Theatre, Film and TV

What to see at the Theatre this summer

Jun 19, 2012

Don't despair if the Olympics and the football don't excite you - there's a feast of theatre around the UK over the summer of 2012:

Rufus Norris and Damon Albarn's experimental opera Dr Dee comes to the ENO as a part of the Cultural Olympiad.  First seen in Manchester in 2011, "Norris’s richly imaginative production" (The Telegraph) is revived through June and July.

David Farr's two critically acclaimed productions for the RSC have transferred from Stratford to the Roundhouse Theatre. The Tempest and Twelfth Night both star Jonathan Slinger and will run into July.

South Downs directed by Jeremy Herrin continues in a double bill with The Browning Version at the Harold Pinter Theatre in the West End starring Anna Chancellor and Nicholas Farrell. Across town at the Almeida Jeremy's production of Children's Children continues until 30th June.

Tommy Murphy's reworking of Lorca's classic symbolist drama Blood Wedding has opened at Northampton's Royal and Derngate Theatre. The Telegraph praised Murphy's adaptation for "honouring both the poetic and dramatic qualities" of the original. It continues as part of their Festival of Chaos to complement the Cultural Olympiad.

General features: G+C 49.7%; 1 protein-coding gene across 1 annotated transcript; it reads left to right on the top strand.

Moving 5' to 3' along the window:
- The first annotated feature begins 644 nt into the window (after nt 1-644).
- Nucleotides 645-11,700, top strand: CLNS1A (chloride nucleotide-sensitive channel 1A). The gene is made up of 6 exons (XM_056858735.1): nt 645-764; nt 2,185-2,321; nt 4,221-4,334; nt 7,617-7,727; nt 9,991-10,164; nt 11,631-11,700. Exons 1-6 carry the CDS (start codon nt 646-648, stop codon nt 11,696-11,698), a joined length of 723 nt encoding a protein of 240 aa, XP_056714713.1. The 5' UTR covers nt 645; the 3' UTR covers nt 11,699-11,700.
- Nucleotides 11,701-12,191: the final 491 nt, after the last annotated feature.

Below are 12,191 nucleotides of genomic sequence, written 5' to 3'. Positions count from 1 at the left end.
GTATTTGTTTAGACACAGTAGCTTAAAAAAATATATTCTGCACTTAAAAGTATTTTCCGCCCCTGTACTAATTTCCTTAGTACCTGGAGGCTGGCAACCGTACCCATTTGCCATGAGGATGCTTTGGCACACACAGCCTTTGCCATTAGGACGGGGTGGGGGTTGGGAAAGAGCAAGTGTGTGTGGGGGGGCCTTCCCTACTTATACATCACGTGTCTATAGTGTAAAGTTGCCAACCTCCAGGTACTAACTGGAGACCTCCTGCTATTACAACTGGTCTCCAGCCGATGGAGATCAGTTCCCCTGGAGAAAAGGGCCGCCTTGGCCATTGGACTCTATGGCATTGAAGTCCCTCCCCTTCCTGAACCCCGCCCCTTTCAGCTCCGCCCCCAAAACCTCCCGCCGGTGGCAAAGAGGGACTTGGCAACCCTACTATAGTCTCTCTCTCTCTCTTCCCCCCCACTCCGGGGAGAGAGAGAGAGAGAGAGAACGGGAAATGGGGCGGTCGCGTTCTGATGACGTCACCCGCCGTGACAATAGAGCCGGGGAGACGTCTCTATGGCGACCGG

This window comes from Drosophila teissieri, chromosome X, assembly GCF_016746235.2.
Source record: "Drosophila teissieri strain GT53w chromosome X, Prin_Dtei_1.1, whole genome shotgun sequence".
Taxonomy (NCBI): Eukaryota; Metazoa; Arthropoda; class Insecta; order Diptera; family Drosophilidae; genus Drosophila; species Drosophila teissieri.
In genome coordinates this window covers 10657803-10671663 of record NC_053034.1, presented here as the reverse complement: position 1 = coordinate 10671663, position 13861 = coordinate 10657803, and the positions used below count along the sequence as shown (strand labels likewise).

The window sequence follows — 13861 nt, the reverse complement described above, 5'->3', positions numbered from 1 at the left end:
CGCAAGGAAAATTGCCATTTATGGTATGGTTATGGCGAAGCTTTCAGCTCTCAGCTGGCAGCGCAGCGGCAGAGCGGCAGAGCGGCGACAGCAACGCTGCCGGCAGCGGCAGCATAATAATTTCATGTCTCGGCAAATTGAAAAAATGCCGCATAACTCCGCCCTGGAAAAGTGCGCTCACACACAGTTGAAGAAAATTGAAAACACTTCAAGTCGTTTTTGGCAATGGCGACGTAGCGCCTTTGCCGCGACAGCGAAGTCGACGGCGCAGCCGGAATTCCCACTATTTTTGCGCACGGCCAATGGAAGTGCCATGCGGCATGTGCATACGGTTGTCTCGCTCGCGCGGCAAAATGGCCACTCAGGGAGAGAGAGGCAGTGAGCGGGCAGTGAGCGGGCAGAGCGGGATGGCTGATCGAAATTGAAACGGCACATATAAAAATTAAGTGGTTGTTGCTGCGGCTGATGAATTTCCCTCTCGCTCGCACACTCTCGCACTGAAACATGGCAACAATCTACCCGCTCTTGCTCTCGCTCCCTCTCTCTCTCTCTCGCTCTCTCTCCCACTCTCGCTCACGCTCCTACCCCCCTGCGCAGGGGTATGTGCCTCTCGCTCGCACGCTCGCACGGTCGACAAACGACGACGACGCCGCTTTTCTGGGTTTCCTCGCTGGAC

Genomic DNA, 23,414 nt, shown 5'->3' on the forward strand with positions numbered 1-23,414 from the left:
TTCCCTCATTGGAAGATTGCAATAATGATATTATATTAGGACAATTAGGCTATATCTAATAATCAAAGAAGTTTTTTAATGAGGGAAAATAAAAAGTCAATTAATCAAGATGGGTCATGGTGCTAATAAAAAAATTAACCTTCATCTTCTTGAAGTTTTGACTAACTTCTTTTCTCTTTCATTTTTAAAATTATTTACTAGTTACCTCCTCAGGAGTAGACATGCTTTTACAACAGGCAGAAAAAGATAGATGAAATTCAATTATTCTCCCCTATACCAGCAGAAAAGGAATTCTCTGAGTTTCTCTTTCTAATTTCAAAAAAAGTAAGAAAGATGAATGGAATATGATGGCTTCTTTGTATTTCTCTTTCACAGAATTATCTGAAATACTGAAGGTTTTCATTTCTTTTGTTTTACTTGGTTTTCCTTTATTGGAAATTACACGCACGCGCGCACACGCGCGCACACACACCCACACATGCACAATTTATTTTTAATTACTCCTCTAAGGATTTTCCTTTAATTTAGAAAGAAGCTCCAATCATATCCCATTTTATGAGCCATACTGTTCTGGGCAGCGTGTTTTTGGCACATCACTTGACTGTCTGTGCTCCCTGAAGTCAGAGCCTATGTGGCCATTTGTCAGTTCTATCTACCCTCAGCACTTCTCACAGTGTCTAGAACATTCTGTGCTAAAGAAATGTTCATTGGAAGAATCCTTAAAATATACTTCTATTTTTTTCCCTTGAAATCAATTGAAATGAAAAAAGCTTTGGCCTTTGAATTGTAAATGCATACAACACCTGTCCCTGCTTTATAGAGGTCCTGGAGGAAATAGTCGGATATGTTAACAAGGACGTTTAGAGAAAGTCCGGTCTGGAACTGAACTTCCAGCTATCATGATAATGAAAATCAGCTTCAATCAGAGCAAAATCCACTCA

Get Stuff Break Free by Tim Cowbury and the Made in China theatre company are performing in a secret venue somewhere in the National Theatre. This new show was commissioned by the National as part of their 2012 summer programme to run alongside the Jubilee and the Olympics.

Mass-Observation is the new show from Ben Lewis and Inspector Sands and is part of the Almeida's summer festival.

Marie JonesFly Me To the Moon continues at the Waterfront in Belfast until July and then tours through Northern Ireland ahead of transferring to 59E59 in New York. Her world-wide hit Stones in his Pockets is opening at the Tron Theatre in Glasgow for a July revival.

Multi-award-winning London Road written by Alecky Blythe and directed by Rufus Norris returns to the National Theatre which was taken by storm last year by this innovative new musical. The Financial Times called it "An extraordinary show on several levels". A mixture of verbatim theatre, song and music the show tells the story of the aftermath of the murder of five prostitutes in Ipswich.

Into autumn, we're looking forward to Nick Payne's West End and New York debut as well as James Graham's National bow with This House.